Viral sepsis represents a great problem for the COVID-19 patient as it causes several immunologic and hematologic disorders that lead to an early death. For this reason, we considered implementing the plasma exchange treatment in a patient who previously tested positive for COVID-19 in a nasal and oropharyngeal swab sample. Afterward, the molecular diagnosis was performed in hematic components, and the virus was detected in plasma. The treatment was conducted in the blood bank of the Hospital High Specialty Regional of Ixtapaluca, extracting 2073 mL of plasma and compensating with 1600 mL of isotonic saline solution and 400 mL of albumin (12.5 g/ 50 ml). After the treatment, the patient showed a notable recovery and a decreased viral charge in the molecular detection of the virus after the plasma exchange. These results suggest the possibility of making the diagnosis in blood plasma and implementing hematologic treatments in patients infected with SARS-CoV-2.
Keywords: COVID-19; SARS-CoV-2; Viral sepsis; Plasma exchange; qRT-PCR
From the beginning of the SARS-CoV-2 outbreak in Wuhan,
China, in December 2019, the rapid propagation on a worldwide
scale has severely impacted the health systems . According to the
official reports in Mexico, 226,089 cumulative positive cases and
27,786 deaths approximately have been reported due to COVID-19
. The acute inflammation, whose pathology derives from a high
IL-6 concentration, is directly related to the phenomenon known
as “cytokine storm,” in which a cascade of excessive signaling of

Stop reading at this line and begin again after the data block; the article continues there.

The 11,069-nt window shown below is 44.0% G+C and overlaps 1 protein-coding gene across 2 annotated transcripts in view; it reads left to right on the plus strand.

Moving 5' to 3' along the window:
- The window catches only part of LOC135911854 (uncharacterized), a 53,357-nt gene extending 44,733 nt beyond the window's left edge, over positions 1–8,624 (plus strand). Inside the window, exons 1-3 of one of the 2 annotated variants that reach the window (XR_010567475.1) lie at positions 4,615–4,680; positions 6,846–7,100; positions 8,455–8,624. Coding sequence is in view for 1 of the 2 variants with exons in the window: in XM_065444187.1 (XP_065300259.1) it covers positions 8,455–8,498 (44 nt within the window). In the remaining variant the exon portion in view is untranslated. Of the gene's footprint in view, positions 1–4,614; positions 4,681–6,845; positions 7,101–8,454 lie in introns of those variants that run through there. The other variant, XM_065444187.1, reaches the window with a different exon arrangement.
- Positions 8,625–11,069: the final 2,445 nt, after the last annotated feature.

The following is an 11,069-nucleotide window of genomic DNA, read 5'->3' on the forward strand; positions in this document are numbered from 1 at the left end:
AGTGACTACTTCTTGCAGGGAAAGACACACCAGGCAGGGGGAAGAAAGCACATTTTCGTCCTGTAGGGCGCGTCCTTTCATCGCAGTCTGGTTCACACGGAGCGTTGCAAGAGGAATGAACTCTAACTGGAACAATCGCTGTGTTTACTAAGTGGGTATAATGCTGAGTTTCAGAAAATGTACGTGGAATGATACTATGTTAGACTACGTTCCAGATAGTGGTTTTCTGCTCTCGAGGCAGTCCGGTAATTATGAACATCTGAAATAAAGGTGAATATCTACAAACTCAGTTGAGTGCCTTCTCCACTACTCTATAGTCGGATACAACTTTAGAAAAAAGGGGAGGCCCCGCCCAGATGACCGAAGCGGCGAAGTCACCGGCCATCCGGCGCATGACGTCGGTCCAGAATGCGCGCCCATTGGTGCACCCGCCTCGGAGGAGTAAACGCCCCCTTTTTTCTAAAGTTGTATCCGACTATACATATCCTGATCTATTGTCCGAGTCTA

the proinflammatory immune response occurs along with other
cytokines (IL-10 and TNF-α). These currently seem to be responsible
for the reduction and exhaustion of T cells due to viral sepsis, as
well as a high macrophage activity, which is still being studied [3,4].
Diverse mechanisms of the physiopathology caused by this new
coronavirus have been proposed; however, a recent study indicates
that the SARS-CoV-2 possibly affects the 1-β chain of hemoglobin,
thus capturing porphyrin and the inhibiting the metabolism of the
heme  group. The previous would reaffirm the occurrence of viral
sepsis in patients that acquire the disease, although more studies must be conducted to prove this hypothesis. Being able to detect
the SARS-CoV-2 in hematic components represent an opportunity
to identify what is involved in the “transportation” of the virus
through the bloodstream; managing thus to develop and implement
treatments that allow the reduction of viral infection levels.
The therapeutic plasma exchange is used in systemic autoimmune diseases; its principle is based on eliminating antibodies and preformed immunocomplexes to avoid tissue damage, as well as mediating the inflammation (cytokines) . For this reason, the objective of this work was to implement the plasma exchange treatment to decrease the circulating viral RNA and macromolecules involved in the inflammatory response, hence avoiding the development of clinical complications.
Materials and Methods